Radiation astronomy/Objects

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This true-color image shows North and South America as they would appear from space 35,000 km (22,000 miles) above the Earth. Credit: Reto Stöckli, Nazmi El Saleous, and Marit Jentoft-Nilsen, NASA GSFC.

The science of radiation astronomy often focuses on natural objects in the sky about which physical and logical laws may be obtained. These radiation astronomy objects or radiation objects are found very close to our home on Earth and include the Earth itself and the Moon.

Initially looking as close to home as possible should uncover local objects that are sources of radiation in various forms.

The SIMBAD reference database "contains identifications, 'basic data', bibliography, and selected observational measurements for several million astronomical objects."[1]

"The specificity of the SIMBAD database is to organize the information per astronomical object".[1] "Building a reference database for ... all astronomical objects outside the Solar System – has been the first goal of the CDS".[1] "The only astronomical objects specifically excluded from SIMBAD are the Sun and Solar System bodies."[1]

As indicated in the learning resource astronomy, there are many objects between the observer on the ground atop some portion of the Earth's crust, astronomical objects such as the Sun and Solar System bodies, and those beyond the limits of the solar system. Further, for those observers looking toward the Earth from another location such as near the Moon, it seems that the Earth is a natural object.

Astronomical objects that radiate, reflect, or fluoresce may range in size from individual atoms or subatomic particles to rocky objects, gaseous objects, or plasma objects, including those that are composites.

Astronomical objects are likely to have a discrete form that separates them from the electromagnetic background.

Theoretical radiation objects[edit]

Theoretical astronomy provides a definition (Def.) of an object in astronomy:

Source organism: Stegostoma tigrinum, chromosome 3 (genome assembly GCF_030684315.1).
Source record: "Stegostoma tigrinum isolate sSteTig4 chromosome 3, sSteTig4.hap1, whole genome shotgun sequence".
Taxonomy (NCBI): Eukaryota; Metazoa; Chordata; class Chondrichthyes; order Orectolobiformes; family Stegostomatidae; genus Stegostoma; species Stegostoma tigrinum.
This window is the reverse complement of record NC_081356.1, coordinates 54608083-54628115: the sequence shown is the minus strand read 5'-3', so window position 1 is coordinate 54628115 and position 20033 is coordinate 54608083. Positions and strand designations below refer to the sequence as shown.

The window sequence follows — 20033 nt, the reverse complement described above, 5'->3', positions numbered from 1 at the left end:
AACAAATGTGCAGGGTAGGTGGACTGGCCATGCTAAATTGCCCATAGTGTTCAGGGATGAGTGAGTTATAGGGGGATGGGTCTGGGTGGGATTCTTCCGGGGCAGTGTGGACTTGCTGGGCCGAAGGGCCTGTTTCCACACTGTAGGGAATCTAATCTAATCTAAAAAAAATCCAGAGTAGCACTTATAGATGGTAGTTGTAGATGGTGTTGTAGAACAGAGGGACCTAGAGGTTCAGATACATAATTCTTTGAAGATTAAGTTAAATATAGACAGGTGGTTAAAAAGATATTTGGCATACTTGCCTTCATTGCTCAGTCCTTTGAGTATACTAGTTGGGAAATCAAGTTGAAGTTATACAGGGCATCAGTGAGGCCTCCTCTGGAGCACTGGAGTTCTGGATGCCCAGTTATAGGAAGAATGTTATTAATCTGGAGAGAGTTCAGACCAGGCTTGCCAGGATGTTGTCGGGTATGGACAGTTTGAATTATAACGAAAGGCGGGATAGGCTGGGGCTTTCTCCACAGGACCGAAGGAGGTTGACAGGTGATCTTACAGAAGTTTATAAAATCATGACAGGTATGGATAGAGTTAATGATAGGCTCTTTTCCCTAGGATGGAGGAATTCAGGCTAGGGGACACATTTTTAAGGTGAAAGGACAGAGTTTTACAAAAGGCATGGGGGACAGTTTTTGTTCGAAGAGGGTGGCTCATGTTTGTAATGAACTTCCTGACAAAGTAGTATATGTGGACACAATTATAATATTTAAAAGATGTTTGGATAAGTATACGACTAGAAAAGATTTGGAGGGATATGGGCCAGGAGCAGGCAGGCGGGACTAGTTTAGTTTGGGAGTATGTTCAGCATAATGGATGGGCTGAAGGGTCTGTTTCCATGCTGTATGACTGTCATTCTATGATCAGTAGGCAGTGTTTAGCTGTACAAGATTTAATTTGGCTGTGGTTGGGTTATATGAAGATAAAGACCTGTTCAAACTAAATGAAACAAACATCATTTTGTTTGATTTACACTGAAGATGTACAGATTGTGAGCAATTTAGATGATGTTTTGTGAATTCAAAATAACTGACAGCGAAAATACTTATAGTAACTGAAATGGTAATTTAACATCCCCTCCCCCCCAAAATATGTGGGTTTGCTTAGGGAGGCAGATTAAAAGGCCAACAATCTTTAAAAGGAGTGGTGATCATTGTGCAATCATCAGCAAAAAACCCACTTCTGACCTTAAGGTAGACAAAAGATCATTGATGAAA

Def. a natural object in the sky especially at night is called an astronomical object.


This is a photograph taken in 1910 during the passage of Halley's comet. Credit: The Yerkes Observatory.
A photo of the planet Mars is taken in Straßwalchen (Austria) on September 19, 2003, shortly after its closest approach. Credit: Rochus Hess, http://members.aon.at/astrofotografie.
The Earth and Moon is imaged by the Mars Global Surveyor on May 8, 2003, at 12:59:58 UTC.
The Chicxulub impact crater is outlined. Credit: NASA/JPL-Caltech, modified by David Fuchs.
The telescope photograph of the Great Andromeda Nebula is taken around 1899. Credit: Isaac Roberts.

A celestial object is any astronomical object except the Earth.

Some objects seem to wander around in the night sky relative to many of the visual points of light. At least one occasionally is present in the early morning before sunrise as the Morning Star and after sunset as the Evening Star, the planet Venus. These wanderers and related objects are subjects for observational astronomy and some are meteors.

Others only make an appearance after decades, sometimes spectacularly.

"The 1910 approach, which came into naked-eye view around 10 April[2] and came to perihelion on 20 April,[2] was notable for several reasons: it was the first approach of which photographs exist, and the first for which spectroscopic data were obtained.[3] Furthermore, the comet made a relatively close approach of 0.15AU,[2] making it a spectacular sight. Indeed, on 19 May, the Earth actually passed through the tail of the comet.[4][5] One of the substances discovered in the tail by spectroscopic analysis was the toxic gas cyanogen,[6] which led astronomer Camille Flammarion to claim that, when Earth passed through the tail, the gas "would impregnate the atmosphere and possibly snuff out all life on the planet."[7] His pronouncement led to panicked buying of gas masks and quack "anti-comet pills" and "anti-comet umbrellas" by the public.[8] In reality, as other astronomers were quick to point out, the gas is so diffuse that the world suffered no ill effects from the passage through the tail.[7]"[9]

"It is quite possible that [faint streamers preceding the main tail and lying nearly in the prolonged radius vector] may have touched the Earth, probably between May 19.0 and May 19.5, [1910,] but the Earth must have passed considerably to the south of the main portion of the tail [of Halley's comet]."[10]

Of the other planets of the solar system, Mercury, Mars, Jupiter, Saturn, Uranus, and Neptune, none has apparently produced as much drama and excitement recently on Earth among some of the intelligent life forms as Halley's comet.

According to the Wikipedia article on the planet Mars: "Mars made its closest approach to Earth and maximum apparent brightness in nearly 60,000 years, 55,758,006 km (0.372719 [Astronomical unit] AU), magnitude −2.88, on 27 August 2003 at 9:51:13 UT."

But asteroid impacts, though rare, occur once in a while, over very large areas, at aperiodic intervals such as the Chicxulub crater. Most scientists agree that this impact is the cause of the Cretatious-Tertiary Extinction, 65 million years ago (Ma), that marked the sudden extinction of the dinosaurs and the majority of life then on Earth. This shaded relief image of Mexico's Yucatan Peninsula shows a subtle, but unmistakable, indication of the Chicxulub impact crater.